Archive | Commons Groups

Help for Commons Group members and administrators

Expanding Group Functionality

Linking social media profiles to groups

Social and you know it? If you’re an admin, you can link your group to your non-Commons social media accounts – Facebook, Twitter, Google +, Flickr, YouTube and Delicious! You’ll find these option in your group Manage tabs under Social Media Accounts:


Cross-posting of forum topics

Have big news you just have to share with everyone? Your forum topics can be visible (or not!) to any or all groups you belong to. All groups that you’re a member of will appear listed beneath your new post. Check one or more of these group checkboxes to crosspost your new forum topic to these groups. Your group members will receive a single notification of each newly-created forum topic.



“My Groups” and “My Sites” Admin Bar Menus

Are you a member of more groups that you can count? Even with your socks off? You can  scroll though the My Groups and My Sites admin bar beneath your avatar in the upper-right hand corner of the screen. For even simpler access to the Sites you love enough to Follow, just click the stable Followed Sites link at the top. The Create a Site link remains sup there as well, because we know many of you have new sites you’re just around the corner from adding! My Groups also shows any Pending Invites awaiting you, so that you can add newbies at will


Group forum search

Are you a member of a group that has plenty of forum activity? Excavating through all the threads can be tiresome, so use the Search Boxes instead. On the right-hand side of the page, just above the topic list, you find a writable field for your searching pleasure.




Changing Your Group’s Privacy Settings

As the screenshot on the right shows, groups on the Commons have three levels of privacy. As the needs of a group evolves, the admin(s) may want to adjust who can see a group’s content.  There are a few things to remember when choosing to open up a group to the public.

Once the switch is made, docs, files, and forum threads will be visible to everyone. Look over group content for files or threads that may not be appropriate for public consumption and either edit or delete accordingly.  Conversely, announcements posted by admins before the group became public will no longer by accessible to group members. Old announcements aren’t permanently deleted and will reappear if the group becomes private again.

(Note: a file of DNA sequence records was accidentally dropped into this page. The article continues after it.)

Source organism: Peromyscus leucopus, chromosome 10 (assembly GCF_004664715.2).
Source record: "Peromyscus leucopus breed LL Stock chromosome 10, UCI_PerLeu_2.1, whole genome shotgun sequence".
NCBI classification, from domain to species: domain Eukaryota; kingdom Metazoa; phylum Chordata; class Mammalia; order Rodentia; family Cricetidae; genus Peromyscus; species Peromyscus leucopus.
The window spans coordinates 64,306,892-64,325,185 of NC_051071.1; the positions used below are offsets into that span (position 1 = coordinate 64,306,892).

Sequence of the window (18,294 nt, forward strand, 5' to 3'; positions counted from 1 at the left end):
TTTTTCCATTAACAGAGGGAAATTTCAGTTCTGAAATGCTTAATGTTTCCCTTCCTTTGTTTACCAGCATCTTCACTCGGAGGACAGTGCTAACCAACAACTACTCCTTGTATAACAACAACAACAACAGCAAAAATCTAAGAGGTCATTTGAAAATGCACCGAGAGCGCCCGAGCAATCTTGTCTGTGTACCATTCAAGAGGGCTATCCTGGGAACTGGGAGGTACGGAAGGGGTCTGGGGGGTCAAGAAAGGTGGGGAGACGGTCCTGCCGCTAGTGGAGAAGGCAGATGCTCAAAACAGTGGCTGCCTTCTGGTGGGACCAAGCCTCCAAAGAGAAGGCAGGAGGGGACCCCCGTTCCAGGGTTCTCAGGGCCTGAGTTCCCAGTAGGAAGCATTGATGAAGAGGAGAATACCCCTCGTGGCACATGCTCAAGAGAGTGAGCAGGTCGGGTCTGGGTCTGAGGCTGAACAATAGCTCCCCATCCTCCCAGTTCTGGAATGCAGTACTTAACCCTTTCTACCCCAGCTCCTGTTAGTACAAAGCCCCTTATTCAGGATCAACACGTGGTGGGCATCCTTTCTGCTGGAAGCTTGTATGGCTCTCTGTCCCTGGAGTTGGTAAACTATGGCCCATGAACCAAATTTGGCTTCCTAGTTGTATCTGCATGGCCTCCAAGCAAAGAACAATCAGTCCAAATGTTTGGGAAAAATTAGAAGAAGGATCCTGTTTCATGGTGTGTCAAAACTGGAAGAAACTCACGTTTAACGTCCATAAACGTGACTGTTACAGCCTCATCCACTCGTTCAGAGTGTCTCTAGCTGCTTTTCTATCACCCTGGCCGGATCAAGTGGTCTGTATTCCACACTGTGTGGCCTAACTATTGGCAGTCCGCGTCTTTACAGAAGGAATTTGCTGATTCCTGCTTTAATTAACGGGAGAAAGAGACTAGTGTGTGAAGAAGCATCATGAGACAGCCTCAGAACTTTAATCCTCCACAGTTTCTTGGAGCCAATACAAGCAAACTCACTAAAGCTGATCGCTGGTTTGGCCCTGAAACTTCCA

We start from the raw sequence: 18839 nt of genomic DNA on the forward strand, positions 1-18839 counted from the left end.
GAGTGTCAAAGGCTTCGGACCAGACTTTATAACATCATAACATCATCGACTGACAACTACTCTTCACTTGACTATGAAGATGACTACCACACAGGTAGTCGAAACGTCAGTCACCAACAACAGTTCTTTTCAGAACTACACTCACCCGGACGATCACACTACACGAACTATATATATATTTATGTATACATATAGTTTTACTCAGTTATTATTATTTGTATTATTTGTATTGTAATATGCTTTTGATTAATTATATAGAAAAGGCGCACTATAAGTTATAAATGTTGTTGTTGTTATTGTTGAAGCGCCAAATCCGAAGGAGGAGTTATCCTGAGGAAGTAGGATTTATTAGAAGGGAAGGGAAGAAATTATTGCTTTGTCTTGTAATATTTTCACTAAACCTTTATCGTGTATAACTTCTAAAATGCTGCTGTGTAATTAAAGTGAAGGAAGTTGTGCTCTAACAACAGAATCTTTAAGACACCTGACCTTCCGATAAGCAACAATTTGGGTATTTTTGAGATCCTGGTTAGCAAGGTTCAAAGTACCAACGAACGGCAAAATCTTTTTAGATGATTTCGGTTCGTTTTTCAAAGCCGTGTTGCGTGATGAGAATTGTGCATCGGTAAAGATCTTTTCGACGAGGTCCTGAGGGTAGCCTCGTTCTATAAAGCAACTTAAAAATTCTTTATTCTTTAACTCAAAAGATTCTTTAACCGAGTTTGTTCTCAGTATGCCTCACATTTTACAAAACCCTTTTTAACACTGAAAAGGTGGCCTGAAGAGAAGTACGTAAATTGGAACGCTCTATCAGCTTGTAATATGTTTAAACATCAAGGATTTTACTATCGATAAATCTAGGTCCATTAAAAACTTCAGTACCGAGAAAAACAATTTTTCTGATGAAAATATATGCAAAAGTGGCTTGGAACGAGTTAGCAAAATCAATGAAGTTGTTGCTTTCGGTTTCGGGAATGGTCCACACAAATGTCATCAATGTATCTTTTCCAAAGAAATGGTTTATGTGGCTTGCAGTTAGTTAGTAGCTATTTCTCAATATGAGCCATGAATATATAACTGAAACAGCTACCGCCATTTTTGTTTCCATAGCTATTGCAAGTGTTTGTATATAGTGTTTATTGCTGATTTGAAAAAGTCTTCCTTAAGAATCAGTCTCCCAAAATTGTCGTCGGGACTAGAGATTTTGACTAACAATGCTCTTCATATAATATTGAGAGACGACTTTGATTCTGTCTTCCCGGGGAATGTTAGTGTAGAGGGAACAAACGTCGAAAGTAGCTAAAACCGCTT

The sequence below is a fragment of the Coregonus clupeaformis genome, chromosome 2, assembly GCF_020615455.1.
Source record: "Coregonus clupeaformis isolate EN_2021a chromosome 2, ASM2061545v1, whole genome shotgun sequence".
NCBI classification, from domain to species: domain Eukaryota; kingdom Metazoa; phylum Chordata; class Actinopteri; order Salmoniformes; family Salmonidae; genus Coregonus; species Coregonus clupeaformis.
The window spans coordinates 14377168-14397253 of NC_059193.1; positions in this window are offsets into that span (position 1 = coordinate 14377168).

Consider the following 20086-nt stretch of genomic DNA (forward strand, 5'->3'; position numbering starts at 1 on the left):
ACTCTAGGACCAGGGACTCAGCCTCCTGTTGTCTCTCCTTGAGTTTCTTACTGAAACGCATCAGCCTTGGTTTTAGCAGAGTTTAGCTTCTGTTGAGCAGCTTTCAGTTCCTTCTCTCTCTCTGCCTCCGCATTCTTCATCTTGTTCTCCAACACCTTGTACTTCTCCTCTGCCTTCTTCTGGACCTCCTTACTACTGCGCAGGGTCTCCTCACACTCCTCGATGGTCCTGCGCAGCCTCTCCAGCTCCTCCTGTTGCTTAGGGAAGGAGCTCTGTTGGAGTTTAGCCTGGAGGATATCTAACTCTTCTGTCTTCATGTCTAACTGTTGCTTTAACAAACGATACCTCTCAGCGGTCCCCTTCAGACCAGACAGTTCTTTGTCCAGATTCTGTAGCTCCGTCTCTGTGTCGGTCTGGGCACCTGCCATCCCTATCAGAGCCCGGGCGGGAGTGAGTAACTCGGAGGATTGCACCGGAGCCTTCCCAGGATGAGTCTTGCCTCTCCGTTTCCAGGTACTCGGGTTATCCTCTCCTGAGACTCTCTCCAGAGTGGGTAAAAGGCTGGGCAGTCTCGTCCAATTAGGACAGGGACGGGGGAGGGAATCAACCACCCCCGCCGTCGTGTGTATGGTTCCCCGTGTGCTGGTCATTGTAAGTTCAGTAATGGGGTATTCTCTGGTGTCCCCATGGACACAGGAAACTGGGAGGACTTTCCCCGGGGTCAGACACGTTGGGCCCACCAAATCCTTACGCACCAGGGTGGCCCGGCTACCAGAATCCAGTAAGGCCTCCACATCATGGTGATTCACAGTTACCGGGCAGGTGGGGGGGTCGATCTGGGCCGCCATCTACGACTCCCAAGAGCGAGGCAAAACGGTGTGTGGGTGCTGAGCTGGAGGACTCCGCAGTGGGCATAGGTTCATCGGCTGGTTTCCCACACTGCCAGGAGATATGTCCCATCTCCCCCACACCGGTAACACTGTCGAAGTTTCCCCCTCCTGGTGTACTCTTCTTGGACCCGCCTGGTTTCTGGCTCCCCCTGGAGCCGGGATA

If the group has a group site enabled, changing the group from private to public will not automatically change the site’s privacy settings.  You can have a public group with a private group site, or a private group with a public group site.  Find out more about group sites here.  To update the settings of your group site, please visit the “Group Blog” setting of the Admin panel.  Learn more about Groups on the Commons.

Repy by Email

If you wanted to respond to a group topic, you can simply click Reply in your email client; Reply By Email takes care of the rest!

A Few “Reply By Email” Notes

  • When you receive a Commons email notification, you’ll notice the phrase “— Reply ABOVE THIS LINE to add a comment —“ (circled in red, above). Anything you type above this line will be part of the message posted to the forum, while everything below this line will be ignored But it is vital that the line itself be present in the reply. Reply By Email uses this info to route your reply back to the Commons. (Depending on your email client, when you hit reply, you might see additional address information added. Don’t worry – this will not be part of your response.)
  • You must reply using the same email address at which you received the notification – Reply By Email uses this as a way of matching you up with your Commons username. (Not an issue for most people, but it may affect those who have set up their email client with multiple email addresses.)
  • You can use Reply by Email to reply to discussion threads on group forums, to personal messages and @mentions, and to group announcements.
  • You cannot use Reply by Email to reply to notification “digests,” Docs notifications (new docs, edited docs, new comments), group file uploads, group invites, or friendship requests.

The Reply by Email plugin was developed for the Commons, and made available to the entire BuddyPress community. See here for technical details.

FAQ – Groups

Groups on the Commons

How can groups use the Commons?

Please see this blog post on the Help blog: How groups can use the Commons. You can also check out the “Uses” and “Tools” tabs on Help & Support for more suggestions abut how to use the Commons.

How do I create and maintain a group?

After you’ve logged in, click on the “Groups” tab then select the “Create a Group” button next to the Group Directory (Create a Group Screenshot).  Or, you can hover over your avatart in the upper right hand corner of the screen, click on “My Groups” and then click on “Create a Group.”

To get a better understanding of how to create and maintain your group, please check out this blog post from the Help & Support.

How to Read and Comment on a Social Paper